Passwords stored on your local machine can be decrypted by Chrome, as long as your OS user account is logged in. And then you can view those in plain text. At first this seems horrible, but how did you think auto-fill worked? When that password field gets filled in, Chrome must insert the real password into the HTML form element - or else the page wouldn't work right, and you could not submit the form. And if the connection to the website is not over HTTPS, the plain text is then sent over the internet. In other words, if chrome can't get the plain text passwords, then they are totally useless. A one way hash is no good, because we need to use them.

Now the passwords are in fact encrypted, the only way to get them back to plain text is to have the decryption key. That key is your Google password, or a secondary key you can set up. When you sign into Chrome and sync the Google servers will transmit the encrypted passwords, settings, bookmarks, auto-fill, etc, to your local machine. Here Chrome will decrypt the information and be able to use it.

On Google's end all that info is stored in its encrpyted state, and they do not have the key to decrypt it. Your account password is checked against a hash to log in to Google, and even if you let chrome remember it, that encrypted version is hidden in the same bundle as the other passwords, impossible to access. So an employee could probably grab a dump of the encrypted data, but it wouldn't do them any good, since they would have no way to use it.*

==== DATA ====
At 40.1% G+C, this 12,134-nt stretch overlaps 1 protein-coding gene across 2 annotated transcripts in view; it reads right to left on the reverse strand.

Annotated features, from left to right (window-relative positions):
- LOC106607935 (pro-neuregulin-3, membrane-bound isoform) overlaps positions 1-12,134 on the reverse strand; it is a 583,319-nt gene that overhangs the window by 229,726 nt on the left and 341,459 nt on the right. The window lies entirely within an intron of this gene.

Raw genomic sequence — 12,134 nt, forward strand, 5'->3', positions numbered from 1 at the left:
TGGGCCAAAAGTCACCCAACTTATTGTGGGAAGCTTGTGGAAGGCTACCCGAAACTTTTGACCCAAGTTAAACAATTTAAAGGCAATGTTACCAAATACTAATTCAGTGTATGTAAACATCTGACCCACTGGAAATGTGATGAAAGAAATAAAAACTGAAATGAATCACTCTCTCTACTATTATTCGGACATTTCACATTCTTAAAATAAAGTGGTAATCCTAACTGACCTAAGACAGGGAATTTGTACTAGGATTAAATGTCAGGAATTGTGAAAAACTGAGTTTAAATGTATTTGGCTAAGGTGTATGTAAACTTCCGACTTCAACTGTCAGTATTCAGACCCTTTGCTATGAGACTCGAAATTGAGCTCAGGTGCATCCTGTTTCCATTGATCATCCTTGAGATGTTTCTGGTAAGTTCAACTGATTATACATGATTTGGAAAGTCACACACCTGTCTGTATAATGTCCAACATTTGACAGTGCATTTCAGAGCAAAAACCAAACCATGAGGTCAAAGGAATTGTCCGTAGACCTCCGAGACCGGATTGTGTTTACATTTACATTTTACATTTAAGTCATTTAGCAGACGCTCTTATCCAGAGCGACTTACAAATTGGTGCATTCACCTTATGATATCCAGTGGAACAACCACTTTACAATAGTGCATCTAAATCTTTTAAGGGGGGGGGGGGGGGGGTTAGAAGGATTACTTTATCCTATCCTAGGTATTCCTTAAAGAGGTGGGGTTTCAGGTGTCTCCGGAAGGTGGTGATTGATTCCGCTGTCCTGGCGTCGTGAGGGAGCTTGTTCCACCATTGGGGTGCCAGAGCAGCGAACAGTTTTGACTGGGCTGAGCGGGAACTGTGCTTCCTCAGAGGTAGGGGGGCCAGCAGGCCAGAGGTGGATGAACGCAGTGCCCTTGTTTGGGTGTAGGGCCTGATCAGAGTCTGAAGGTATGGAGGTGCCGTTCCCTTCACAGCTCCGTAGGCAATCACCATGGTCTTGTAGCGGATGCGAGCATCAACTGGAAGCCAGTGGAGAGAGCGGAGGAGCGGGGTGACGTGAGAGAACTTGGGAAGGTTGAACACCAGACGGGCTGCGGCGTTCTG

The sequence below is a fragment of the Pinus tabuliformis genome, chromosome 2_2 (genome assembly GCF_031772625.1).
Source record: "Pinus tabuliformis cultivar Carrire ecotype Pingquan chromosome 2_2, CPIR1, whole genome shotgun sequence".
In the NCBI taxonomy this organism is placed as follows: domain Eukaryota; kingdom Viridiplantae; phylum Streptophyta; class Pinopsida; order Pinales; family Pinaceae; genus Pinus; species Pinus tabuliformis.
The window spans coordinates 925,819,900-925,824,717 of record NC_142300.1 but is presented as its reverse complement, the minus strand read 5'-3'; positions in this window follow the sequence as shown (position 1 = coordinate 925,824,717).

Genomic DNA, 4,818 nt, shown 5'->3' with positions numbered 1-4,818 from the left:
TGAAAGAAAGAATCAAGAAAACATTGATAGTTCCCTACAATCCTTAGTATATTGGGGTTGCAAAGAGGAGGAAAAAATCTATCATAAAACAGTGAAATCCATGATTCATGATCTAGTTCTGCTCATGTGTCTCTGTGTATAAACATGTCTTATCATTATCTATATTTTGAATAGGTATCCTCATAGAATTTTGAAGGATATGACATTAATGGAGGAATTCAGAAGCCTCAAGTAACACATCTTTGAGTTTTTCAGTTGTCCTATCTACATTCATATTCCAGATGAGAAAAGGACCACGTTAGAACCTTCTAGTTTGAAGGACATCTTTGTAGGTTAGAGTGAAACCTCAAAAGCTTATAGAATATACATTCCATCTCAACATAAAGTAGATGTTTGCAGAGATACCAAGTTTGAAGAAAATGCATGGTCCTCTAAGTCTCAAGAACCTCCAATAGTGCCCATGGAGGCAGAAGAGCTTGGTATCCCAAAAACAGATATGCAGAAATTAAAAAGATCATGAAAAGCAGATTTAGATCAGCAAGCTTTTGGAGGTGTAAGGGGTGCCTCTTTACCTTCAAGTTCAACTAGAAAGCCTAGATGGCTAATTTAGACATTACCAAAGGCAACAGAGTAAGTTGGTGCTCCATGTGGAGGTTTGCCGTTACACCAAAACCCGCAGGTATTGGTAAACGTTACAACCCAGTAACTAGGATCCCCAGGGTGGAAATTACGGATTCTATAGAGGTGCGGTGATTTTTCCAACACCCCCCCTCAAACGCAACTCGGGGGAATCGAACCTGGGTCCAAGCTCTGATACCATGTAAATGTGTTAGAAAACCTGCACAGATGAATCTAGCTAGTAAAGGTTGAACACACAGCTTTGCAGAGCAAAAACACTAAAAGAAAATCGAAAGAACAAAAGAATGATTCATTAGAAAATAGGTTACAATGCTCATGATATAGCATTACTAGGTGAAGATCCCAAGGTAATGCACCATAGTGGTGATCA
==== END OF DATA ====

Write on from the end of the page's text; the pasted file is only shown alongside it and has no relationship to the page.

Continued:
So no, Google employees can not** access your passwords, since they are encrypted on their servers.


* However, do not forget that any system that can be accessed by an authorized user can be accessed by an unauthorized user. Some systems are easier to break than other, but none are fail-proof. . . That being said, I think I will trust Google and the millions they spend on security systems, over any other password storage solution. And heck, I'm a wimpy nerd, it would be easier to beat the passwords out of me than break Google's encryption.

** I am also assuming that there isn't a person who just happens to work for Google gaining access to your local machine. In that case you are screwed, but employment at Google isn't actually a factor any more. Moral: Hit Win + L before leaving machine.

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Win + L does not work for me since I am a Linux user. But thanks, I am in the habit of never locking my machine when leaving. –  Masroor Oct 7 '13 at 8:49
    
Well it's the sentiment that's important. And for non windows users, I'm sure there's an easy way to create a lock hotkey. –  zeel Oct 7 '13 at 12:11
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Most linuxes use Ctl-Alt-L to lock the machine. I've even before used a utility that locked by using the bluetooth to detect the presence/absence of my phone. –  Drake Clarris Oct 7 '13 at 13:28